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Sparta cousins Wilks and Brown back to being their inseparable selves


During Sparta’s basketball season over the winter, Megan Brown didn’t have Natalie Wilks as a teammate for the first time. Whether it be basketball, volleyball or softball at school or on club teams, they had always been teammates.

Wilks opted not to shoot hoops to give softball her complete focus leading up to the Lady Trojans’ season this spring.

“I missed her during basketball season,” Brown said. “She had pitching practice and hitting lessons and worked on softball three times a week. I'm just happy to be with her again for softball season.”

Of course, it wasn’t like Brown and Wilks still didn’t see each other on a daily basis. In addition to the time they spend with each other at school as classmates, they’re often at each other’s house.

Brown and Wilks are cousins and live across from each other on a cul-de-sac.

“We stay with each other all the time,” Wilks said. “She goes on vacation with me. She doesn't even ask, she just shows up. My parents will be saying, ‘Who's all going with us’ and I’ll say, 'Just to let you know, Megan has to go, too.' They're like, 'Yeah, we figured.’”

The two are as close as sisters.

“She's an only child and I only have a brother,” Brown said. “She is definitely like a sister to me and we even fight like sisters.”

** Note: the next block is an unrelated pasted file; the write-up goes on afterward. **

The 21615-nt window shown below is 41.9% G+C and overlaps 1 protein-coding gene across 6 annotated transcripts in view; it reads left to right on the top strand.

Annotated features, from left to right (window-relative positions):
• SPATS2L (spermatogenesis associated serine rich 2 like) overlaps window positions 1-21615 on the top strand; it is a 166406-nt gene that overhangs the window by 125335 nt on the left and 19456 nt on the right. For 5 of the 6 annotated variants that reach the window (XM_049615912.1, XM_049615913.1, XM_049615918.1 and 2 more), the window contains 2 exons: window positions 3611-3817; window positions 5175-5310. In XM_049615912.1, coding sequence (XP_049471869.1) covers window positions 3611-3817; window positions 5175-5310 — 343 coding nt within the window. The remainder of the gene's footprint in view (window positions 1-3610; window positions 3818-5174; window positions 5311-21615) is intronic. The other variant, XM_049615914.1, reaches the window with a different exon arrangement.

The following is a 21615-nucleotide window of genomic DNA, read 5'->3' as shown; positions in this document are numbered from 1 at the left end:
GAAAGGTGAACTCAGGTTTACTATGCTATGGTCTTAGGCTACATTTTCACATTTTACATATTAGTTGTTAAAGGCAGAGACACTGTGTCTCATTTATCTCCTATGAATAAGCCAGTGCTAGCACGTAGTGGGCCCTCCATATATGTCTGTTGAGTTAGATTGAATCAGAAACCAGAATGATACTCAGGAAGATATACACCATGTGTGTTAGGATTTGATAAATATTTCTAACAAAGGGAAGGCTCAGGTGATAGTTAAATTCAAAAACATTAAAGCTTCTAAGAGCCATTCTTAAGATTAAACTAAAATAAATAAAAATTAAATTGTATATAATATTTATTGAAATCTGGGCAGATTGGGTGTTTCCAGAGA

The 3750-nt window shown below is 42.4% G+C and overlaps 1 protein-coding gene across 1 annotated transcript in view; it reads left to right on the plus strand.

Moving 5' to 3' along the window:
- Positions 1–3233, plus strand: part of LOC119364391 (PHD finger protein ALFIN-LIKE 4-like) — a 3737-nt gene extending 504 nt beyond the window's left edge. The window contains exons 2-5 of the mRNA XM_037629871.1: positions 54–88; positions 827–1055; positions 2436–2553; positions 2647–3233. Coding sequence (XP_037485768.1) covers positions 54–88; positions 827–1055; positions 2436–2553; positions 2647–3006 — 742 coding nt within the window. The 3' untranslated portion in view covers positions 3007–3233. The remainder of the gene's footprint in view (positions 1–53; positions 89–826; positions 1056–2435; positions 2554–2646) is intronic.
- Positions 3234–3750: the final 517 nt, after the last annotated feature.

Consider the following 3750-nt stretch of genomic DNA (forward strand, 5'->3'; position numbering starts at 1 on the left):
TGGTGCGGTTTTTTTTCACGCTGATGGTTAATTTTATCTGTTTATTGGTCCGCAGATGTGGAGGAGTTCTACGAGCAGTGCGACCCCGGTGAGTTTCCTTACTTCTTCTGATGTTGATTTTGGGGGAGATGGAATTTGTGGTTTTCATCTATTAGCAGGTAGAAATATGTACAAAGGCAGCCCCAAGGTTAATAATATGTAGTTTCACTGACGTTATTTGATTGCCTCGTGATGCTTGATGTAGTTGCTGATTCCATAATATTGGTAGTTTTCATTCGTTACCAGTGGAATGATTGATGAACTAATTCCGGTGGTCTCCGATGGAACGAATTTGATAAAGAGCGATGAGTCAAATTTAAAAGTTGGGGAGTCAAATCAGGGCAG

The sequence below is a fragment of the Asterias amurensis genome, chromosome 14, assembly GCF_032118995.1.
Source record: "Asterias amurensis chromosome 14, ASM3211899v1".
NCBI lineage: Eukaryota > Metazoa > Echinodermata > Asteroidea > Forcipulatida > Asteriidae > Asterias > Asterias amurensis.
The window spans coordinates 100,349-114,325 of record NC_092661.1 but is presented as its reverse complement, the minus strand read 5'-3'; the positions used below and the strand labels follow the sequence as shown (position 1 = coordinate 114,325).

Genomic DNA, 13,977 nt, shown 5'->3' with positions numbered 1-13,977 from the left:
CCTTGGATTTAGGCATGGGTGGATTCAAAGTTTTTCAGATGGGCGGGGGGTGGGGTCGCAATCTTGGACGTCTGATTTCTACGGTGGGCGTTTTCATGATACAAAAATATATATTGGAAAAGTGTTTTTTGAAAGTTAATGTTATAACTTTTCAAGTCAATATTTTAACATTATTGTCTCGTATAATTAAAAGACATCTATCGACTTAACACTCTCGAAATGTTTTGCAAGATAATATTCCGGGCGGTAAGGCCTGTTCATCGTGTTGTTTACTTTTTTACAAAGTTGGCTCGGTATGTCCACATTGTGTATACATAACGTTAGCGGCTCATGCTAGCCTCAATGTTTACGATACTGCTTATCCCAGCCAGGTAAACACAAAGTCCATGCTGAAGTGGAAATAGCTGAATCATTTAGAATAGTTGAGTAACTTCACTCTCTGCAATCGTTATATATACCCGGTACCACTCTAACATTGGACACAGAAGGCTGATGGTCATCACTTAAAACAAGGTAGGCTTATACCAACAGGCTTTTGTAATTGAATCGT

Brown and Wilks are a big reason for Sparta’s 8-1 start to its season that includes a SWCL Tournament championship.

They bat 1-2 in the Lady Trojans’ lineup and for good reason. Wilks enters this week with a .613 batting average out of the two-hole and Brown is batting .481 as a leadoff hitter. They have combined for 33 runs scored, a dozen doubles, 11 RBIs and 10 walks.

Defensively, Wilks is a dominating pitcher and Brown uses her athleticism for exceptional range at shortstop.

Wilks owns a 1.21 ERA while striking out 87, walking 14 and allowing 37 hits over 52 innings.

Interestingly, Brown was the first of the two to step into the center circle.

“When we played T-ball, she used to catch and I was the pitcher,” Brown said. “I would stand next to my Mom and she would coach-pitch.”

That all changed on a whim, as apparently Brown grew bored with pitching. The rest is Sparta softball history.

“One day I was like, 'I want to catch,’ and Natalie said, ‘Okay, I'll pitch,’” Brown said. “By seventh-grade year, I started playing infield and some outfield and she kept working on her pitching.”